One of the annual features of the clandestine pre-Championship challenge match circuit is the exaggerated relaying of the form of some or other reportedly 'flying' player.
In this context, there was a detectable tingle of excitement in the small but committed cirlce of Dublin hurling aficionados over the behind-closed-doors performances of Mark Schutte back in April.
The scale of his output varied depending on the teller but there was no-one contradicting the assertion that Schutte was both fit and 'flying'.
Schutte's form was a potentially significant development for Dublin.
Extended club commitments, football and injury had contrived to deprive Dublin of Schutte's rare mix of size, pace and scoring-ability for almost three years.
Vitally, these are talents best utilised in the area of Dublin's greatest need.
Mattie Kenny's arrival as manager and a couple of inactive summers with the Dublin footballers meant his repatriation with the hurlers last November was widely expected.
His stunning performance in the replayed All-Ireland club final against Na Piarsaigh the previous March was a sizzling reminder of what the team would be regaining.
Initially, an ankle injury kept him out of the League but despite that, it seemed that Schutte's timing had been ideal.
Full fitness and form were found just in time for Dublin's Leinster SHC opener against Kilkenny in Nowlan, where he was due to start his first competitive inter-county hurling match since July 4th, 2016.
And then Schutte suffered another shoulder injury.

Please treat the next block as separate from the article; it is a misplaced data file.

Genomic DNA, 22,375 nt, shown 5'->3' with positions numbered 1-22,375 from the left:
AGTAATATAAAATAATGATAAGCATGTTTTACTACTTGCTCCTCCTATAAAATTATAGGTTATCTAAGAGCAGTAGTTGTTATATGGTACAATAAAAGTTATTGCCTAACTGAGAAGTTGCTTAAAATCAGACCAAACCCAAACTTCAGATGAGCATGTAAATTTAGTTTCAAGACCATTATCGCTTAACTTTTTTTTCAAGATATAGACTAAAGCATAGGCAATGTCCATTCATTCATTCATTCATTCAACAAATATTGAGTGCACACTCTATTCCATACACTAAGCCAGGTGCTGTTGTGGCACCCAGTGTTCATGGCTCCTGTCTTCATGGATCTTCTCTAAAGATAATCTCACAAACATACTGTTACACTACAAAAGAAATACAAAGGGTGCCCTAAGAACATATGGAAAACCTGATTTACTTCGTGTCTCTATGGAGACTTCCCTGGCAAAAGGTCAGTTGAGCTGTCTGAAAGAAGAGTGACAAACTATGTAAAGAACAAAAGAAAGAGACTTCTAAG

"It was frustrating," he admitted after Cuala's Dublin SHC semi-final victory over St Vincent's last Sunday, just his second competitive game since returning to play.
"I had an ankle injury prior to that and missed the league. From that point of view, just to get back playing games is great.
"I'm probably just simplifying things for myself, just playing rather than even winning is a great feeling for myself.
"Getting two games back to back, I'm just delighted with that."
It would be difficult to quantify the extent of suffering to which Schutte has been subjected by his own shoulders.
It is, he has painfully learned, a genetic thing.
In 2016, Schutte's older brother Paul underwent shoulder reconstruction surgey and later revealed: "When I was in with the surgeon, he was telling me the family history.
"Because the family were funding the left wing of Santry Sports Clinic!"
"It is a hereditary thing, loose joints. You see a lot of repeat offenders."
Back in 2014, Mark dislocated his shoulder in the opening minutes of Dublin's Leinster SHC win over Wexford and missed the rest of that summer.
Before this year, he had already had two separate surgeries on his shoulders.
Thankfully for Schutte, Mattie Kenny and Kenny's replacement at Cuala, Willie Maher, there was no sign of any lingering after-effects of injury against Vincent's on Sunday,
Schutte scored 1-3, set up Seán Treacy's early goal and won most of the ball was that directed to him.
While much of the attention on Cuala's resurgence this year has naturally been around the ease with which Con O'Callaghan has switched codes, Schutte's return to fitness is equally significant for the club.
"We fell at this hurdle last year and it was probably one of our big motivations, to get back to another final," observed Schutte after Cuala qualified for their fourth final in five years against St. Brigid's on November 20th.
'"Any time you lose it will kind of haunt you and you'll learn from things and stuff.
"I suppose yeah, last year, losing that semi-final, it was tough.
"Probably we were beaten by a better team on the day in Crokes. There was a change of management them and it was all new and fresh.
"Last year we were coming off two tough years and we probably were a bit lethargic.
"Just this year is a fresh year and we really want to get back to a county final and thank God we've got that."